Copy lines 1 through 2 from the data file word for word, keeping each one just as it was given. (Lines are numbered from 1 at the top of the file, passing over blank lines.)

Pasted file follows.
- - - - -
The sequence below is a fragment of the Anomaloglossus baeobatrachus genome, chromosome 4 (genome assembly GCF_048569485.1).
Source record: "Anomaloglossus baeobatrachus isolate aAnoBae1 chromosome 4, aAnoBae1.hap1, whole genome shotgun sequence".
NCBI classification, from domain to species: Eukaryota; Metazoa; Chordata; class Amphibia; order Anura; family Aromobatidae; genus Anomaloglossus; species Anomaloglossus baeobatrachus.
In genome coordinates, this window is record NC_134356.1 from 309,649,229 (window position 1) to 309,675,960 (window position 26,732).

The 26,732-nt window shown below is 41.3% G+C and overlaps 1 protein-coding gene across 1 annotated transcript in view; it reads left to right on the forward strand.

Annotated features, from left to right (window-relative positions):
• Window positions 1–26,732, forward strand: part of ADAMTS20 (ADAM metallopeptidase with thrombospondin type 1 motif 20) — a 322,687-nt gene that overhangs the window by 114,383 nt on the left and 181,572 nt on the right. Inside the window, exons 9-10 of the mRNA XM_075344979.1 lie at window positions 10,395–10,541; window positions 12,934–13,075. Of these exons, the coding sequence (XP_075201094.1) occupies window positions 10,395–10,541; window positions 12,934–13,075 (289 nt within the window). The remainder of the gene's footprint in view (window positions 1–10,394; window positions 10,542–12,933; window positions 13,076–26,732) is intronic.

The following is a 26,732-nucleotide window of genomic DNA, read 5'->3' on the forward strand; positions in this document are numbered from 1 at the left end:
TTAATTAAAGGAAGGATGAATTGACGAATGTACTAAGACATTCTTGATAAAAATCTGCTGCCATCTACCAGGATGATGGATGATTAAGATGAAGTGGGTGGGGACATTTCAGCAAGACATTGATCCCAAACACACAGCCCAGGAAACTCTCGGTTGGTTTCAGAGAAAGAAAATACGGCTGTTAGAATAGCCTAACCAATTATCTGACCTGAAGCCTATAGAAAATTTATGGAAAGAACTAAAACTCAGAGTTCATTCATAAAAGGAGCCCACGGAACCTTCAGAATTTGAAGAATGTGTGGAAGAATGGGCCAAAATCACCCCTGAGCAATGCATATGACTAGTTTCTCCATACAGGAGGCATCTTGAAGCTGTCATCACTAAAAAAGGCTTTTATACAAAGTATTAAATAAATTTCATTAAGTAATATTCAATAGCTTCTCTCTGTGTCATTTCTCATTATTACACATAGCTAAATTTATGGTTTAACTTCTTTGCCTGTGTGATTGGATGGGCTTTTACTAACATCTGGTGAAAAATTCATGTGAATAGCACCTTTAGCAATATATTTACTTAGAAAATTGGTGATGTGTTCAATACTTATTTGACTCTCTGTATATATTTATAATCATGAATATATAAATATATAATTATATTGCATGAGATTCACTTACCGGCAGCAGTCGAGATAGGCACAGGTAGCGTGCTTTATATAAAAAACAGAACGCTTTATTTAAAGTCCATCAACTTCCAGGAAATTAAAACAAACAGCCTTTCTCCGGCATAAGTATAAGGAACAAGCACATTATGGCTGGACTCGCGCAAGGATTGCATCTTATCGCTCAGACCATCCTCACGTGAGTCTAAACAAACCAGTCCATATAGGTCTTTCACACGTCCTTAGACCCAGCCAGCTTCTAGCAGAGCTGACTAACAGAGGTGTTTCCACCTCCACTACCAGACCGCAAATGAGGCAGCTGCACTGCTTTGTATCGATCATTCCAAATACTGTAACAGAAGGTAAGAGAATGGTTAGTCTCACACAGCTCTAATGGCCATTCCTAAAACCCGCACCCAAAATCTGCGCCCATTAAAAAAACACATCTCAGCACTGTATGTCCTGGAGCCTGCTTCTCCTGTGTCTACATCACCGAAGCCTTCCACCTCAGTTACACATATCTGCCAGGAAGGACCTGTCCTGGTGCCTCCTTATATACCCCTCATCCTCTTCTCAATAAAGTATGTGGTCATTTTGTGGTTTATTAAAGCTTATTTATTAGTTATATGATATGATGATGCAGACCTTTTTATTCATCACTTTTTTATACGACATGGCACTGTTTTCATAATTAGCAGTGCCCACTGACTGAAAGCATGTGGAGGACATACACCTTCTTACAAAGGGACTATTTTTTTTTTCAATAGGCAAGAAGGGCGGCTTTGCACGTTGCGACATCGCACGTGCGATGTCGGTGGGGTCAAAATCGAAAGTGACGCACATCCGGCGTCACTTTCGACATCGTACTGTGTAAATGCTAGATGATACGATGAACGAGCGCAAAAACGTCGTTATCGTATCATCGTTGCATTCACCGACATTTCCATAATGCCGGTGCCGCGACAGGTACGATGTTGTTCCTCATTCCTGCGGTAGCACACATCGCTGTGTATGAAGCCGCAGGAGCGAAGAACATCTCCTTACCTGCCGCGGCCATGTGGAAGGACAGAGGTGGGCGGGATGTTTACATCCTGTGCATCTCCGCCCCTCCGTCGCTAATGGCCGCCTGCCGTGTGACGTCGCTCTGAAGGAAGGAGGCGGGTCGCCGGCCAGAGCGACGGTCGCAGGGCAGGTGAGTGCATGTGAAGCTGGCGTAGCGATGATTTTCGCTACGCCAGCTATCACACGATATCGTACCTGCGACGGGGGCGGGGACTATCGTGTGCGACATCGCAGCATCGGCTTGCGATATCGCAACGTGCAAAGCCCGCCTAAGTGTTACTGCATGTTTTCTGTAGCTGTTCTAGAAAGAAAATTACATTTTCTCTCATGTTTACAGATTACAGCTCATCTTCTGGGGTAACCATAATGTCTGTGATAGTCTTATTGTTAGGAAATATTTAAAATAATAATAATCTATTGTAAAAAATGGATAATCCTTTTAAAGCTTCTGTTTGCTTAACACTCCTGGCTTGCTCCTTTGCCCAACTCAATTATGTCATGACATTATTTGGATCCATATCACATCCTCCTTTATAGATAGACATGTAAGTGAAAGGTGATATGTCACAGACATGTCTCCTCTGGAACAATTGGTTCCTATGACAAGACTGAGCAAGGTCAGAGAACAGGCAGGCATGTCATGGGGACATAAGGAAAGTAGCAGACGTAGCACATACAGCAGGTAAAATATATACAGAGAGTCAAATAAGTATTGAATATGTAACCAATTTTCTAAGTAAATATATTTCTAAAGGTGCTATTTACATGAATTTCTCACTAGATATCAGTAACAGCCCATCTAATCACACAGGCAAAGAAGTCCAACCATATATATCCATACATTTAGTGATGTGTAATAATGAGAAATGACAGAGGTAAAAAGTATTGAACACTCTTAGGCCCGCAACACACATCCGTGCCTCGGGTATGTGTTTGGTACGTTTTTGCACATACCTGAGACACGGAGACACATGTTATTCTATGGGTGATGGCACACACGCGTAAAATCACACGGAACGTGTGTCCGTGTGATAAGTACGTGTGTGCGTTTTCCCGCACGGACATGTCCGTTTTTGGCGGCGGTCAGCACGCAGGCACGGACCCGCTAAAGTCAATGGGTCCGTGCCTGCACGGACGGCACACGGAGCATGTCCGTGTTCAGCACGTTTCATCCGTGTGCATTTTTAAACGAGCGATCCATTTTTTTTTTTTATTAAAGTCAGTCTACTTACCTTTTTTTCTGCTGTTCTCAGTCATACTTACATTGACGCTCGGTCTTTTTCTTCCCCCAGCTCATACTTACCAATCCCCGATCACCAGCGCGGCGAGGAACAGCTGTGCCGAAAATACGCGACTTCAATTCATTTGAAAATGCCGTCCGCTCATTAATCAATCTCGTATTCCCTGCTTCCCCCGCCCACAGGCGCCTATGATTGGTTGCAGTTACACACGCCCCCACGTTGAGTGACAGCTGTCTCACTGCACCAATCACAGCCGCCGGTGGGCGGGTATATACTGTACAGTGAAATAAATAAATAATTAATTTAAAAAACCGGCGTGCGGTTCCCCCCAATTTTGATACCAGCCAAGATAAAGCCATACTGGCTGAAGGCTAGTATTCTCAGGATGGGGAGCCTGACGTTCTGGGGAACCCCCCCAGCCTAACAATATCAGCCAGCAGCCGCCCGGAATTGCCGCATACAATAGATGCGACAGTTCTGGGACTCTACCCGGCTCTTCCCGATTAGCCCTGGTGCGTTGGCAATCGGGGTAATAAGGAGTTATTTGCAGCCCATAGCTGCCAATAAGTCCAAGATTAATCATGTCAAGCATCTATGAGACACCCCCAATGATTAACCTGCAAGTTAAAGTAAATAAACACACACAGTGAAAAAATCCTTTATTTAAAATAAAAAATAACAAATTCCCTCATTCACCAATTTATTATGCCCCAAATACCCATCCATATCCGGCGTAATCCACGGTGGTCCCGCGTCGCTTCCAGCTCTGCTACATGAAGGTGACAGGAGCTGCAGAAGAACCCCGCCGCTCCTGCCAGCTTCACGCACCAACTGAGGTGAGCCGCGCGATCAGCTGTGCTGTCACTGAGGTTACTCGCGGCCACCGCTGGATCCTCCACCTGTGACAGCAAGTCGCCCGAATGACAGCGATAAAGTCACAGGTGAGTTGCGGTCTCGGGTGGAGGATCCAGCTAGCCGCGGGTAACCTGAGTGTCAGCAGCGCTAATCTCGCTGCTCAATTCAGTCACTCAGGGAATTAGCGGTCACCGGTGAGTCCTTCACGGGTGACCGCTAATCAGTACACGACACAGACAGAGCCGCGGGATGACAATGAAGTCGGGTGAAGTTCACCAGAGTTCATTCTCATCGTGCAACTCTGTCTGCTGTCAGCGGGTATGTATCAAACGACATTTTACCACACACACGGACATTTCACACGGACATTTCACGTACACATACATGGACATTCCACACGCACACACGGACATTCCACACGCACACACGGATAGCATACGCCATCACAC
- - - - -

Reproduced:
The sequence below is a fragment of the Anomaloglossus baeobatrachus genome, chromosome 4 (genome assembly GCF_048569485.1).
Source record: "Anomaloglossus baeobatrachus isolate aAnoBae1 chromosome 4, aAnoBae1.hap1, whole genome shotgun sequence".